CLA President Harry Cotterell has welcomed the agreement between the European Agriculture Council, the European Commission and the European Parliament on reform of the Common Agricultural Policy (CAP) but has urged Environment Secretary Owen Paterson to rethink his position on modulation after a deal was struck in Brussels.
Each member state can set its own level of voluntary modulation, which means shifting payments from Pillar One (direct to farmers and land managers) to Pillar Two (rural development schemes). The Association is concerned that the UK will apply the maximum permitted 15 percent modulation on top of the EU-wide 10 percent modulation, putting UK farmers at a significant disadvantage to other countries.
Mr Cotterell said: "We are pleased that these three institutions have finally brokered a deal on CAP reform. It is clear we have won some valuable concessions for our members and UK farmers when you compare what has been agreed with the initial proposals.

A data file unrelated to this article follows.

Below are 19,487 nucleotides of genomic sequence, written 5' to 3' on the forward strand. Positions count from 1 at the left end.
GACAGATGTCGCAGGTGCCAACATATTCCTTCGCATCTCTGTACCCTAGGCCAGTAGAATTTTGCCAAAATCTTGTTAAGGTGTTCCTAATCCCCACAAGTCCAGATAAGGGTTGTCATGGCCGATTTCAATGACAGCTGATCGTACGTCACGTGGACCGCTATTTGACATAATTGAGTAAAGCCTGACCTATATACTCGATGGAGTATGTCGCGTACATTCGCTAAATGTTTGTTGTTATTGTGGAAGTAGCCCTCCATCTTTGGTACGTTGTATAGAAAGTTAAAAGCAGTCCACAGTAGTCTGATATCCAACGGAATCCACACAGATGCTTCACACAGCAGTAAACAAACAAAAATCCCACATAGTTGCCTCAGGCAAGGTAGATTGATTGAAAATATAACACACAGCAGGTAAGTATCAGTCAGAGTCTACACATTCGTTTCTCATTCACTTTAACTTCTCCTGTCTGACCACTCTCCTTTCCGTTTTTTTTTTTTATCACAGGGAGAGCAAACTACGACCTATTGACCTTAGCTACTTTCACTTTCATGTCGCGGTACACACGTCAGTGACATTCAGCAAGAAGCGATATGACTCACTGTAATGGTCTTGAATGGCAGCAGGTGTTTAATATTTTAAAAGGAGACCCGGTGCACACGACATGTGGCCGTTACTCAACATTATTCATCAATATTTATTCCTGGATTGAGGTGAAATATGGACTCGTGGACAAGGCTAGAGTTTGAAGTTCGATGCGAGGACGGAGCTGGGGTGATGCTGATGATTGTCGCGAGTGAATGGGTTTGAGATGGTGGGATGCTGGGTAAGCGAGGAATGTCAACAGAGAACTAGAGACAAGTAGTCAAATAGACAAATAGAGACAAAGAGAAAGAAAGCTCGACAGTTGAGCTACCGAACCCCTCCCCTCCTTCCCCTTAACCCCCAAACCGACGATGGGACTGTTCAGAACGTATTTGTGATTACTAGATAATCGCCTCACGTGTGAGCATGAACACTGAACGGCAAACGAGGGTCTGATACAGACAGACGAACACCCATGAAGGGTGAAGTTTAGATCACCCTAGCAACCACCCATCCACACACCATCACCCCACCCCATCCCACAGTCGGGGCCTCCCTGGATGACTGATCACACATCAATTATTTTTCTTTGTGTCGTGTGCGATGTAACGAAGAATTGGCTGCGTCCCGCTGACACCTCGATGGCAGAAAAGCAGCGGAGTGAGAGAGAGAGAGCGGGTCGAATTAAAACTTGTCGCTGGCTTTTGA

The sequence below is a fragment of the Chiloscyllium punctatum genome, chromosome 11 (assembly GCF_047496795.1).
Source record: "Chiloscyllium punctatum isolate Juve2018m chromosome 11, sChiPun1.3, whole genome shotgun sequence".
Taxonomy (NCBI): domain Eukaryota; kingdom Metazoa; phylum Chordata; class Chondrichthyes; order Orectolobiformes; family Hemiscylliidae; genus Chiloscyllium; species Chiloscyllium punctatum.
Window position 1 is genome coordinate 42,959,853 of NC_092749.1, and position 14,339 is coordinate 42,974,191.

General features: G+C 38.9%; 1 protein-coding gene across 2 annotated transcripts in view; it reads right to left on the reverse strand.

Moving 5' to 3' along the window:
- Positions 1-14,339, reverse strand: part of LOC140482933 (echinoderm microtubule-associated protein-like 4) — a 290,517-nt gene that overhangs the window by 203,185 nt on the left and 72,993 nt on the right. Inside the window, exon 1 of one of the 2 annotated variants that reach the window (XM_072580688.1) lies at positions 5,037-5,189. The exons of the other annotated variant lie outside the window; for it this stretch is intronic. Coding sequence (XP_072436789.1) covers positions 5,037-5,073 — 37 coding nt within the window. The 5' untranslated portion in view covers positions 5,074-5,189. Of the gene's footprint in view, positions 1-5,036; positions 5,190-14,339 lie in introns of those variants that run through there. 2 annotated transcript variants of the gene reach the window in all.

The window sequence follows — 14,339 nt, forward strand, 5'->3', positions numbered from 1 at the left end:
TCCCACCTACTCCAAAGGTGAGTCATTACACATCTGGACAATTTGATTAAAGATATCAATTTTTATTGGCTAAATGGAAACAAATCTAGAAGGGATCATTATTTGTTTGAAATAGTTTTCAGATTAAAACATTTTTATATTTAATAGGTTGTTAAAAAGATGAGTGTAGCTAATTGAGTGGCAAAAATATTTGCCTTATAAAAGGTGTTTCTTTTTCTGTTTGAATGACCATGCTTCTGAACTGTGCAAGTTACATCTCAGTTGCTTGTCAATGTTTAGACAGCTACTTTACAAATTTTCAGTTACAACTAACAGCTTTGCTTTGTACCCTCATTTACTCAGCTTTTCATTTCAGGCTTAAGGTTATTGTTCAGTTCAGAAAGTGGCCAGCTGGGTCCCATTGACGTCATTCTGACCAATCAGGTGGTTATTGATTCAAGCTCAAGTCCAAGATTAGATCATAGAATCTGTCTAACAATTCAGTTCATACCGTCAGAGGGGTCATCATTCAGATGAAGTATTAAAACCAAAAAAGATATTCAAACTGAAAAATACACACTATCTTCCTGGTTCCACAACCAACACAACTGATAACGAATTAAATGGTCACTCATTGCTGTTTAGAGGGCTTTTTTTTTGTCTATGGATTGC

"However, we are still concerned that Mr Paterson will put English farmers at a competitive disadvantage to our Continental neighbours by insisting on moving 15 percent of Pillar One funds into Pillar Two when other European governments will not be doing this."
The CLA President added: "We need to remember, of course, that we will not see the final legal text of the CAP reform deal until late this year, so there may still be some surprises to come. We will continue to lobby in the interests of farmers and land managers until the deal is set in stone."